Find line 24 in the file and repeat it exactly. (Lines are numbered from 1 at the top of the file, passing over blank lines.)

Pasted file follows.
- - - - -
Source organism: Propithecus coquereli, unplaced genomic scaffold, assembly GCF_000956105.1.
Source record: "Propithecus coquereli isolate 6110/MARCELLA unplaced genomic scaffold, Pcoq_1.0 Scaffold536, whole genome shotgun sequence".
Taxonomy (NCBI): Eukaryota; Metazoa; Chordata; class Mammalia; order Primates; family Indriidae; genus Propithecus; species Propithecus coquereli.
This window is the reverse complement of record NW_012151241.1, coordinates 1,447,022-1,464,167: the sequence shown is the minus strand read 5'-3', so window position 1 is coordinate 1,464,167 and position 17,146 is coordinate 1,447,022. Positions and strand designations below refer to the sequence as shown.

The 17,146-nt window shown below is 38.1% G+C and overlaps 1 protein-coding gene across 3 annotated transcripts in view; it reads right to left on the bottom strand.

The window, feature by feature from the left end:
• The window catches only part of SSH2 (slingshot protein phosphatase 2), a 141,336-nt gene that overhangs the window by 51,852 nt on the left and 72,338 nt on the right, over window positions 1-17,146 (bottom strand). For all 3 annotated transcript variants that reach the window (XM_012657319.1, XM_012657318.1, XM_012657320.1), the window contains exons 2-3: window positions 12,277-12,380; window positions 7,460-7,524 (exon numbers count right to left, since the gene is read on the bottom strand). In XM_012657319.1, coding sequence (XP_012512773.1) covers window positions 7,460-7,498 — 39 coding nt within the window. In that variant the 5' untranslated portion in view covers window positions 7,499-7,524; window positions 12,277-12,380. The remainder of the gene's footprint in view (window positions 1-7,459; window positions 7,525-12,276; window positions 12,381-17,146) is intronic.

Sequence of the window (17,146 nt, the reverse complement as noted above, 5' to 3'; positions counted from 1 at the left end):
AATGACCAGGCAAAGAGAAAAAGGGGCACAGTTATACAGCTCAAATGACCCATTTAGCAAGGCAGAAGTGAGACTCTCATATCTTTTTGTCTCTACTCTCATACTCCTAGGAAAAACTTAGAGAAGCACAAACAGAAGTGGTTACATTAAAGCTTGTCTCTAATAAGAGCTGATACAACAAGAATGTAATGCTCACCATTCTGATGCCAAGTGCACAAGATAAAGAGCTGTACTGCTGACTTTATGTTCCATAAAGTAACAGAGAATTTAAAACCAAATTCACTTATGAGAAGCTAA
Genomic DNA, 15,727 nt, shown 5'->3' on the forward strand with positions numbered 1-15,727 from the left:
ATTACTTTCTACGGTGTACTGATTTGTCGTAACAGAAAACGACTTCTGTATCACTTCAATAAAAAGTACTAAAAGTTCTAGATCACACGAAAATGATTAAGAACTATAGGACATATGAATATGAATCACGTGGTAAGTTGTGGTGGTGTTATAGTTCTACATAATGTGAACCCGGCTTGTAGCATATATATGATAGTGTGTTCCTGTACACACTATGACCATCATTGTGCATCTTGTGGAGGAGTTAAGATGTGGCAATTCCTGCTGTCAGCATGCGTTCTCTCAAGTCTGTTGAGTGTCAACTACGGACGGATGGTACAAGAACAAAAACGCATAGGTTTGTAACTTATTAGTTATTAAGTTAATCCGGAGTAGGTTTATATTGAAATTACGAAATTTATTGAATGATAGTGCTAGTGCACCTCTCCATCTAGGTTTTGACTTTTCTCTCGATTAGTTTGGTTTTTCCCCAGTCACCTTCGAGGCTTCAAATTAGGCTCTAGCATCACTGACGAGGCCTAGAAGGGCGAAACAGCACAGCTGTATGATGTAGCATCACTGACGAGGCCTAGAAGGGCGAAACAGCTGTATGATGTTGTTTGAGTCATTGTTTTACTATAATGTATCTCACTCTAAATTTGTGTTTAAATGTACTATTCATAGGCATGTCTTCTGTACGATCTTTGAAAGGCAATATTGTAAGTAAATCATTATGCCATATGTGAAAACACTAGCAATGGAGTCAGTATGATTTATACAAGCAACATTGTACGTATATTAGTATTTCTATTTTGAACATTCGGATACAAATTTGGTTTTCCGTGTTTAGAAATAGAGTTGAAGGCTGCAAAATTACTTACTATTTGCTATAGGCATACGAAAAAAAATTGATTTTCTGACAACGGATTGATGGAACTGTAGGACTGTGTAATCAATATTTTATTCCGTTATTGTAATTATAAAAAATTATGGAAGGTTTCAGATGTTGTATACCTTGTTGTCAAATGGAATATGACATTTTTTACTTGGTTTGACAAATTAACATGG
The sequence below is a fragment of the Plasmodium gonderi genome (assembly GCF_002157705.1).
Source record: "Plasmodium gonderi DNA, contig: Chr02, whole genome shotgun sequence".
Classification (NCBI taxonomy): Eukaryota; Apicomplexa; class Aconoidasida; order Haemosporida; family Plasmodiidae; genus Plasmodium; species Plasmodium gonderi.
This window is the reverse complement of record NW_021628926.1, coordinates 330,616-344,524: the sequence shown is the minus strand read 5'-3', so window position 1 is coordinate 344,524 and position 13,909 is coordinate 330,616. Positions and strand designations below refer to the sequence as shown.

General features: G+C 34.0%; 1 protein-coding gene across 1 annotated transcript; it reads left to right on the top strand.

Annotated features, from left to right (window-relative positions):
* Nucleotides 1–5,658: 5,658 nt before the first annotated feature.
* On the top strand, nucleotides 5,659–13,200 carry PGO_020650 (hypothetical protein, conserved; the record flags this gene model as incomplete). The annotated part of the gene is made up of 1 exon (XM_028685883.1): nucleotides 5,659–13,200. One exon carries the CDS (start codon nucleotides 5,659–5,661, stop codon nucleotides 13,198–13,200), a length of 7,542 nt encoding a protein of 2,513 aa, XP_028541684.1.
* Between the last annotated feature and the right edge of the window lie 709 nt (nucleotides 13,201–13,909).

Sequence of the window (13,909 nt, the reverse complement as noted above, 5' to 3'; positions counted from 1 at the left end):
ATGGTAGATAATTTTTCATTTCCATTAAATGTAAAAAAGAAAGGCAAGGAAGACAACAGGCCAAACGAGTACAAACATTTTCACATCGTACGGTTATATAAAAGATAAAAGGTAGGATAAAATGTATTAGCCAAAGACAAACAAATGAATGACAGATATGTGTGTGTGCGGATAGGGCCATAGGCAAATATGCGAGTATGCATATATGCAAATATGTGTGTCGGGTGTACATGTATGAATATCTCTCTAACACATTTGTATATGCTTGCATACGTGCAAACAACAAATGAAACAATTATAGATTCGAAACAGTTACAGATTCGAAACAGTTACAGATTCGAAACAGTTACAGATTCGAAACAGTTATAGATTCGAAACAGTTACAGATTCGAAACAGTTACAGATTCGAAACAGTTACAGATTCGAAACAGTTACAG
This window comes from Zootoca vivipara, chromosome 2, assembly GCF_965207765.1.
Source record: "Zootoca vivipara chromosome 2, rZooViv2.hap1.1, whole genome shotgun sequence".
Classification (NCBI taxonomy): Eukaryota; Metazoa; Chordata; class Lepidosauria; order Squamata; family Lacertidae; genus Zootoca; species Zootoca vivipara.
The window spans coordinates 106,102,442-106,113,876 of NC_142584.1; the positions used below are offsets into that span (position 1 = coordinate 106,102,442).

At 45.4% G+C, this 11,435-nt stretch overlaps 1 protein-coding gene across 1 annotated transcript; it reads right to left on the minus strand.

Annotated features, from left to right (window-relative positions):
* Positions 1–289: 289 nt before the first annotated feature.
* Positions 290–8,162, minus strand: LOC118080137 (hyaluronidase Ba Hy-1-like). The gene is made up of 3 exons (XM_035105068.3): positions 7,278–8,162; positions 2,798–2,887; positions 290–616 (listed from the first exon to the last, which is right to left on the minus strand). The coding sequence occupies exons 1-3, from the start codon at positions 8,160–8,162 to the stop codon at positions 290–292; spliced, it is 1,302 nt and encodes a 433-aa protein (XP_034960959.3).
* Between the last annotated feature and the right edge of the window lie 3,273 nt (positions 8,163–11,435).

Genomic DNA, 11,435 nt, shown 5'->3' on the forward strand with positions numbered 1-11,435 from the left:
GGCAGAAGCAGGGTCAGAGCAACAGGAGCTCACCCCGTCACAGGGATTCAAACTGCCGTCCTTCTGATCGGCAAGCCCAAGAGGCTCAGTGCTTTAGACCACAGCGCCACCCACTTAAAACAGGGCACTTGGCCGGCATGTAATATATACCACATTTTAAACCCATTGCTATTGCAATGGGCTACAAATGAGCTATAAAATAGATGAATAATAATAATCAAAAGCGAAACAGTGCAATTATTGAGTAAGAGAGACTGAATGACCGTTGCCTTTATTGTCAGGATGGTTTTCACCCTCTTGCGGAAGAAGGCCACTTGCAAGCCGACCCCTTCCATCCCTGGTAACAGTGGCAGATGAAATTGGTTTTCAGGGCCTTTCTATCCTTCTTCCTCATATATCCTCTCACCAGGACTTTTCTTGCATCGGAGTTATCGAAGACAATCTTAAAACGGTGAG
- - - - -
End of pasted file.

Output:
Source record: "Zootoca vivipara chromosome 2, rZooViv2.hap1.1, whole genome shotgun sequence".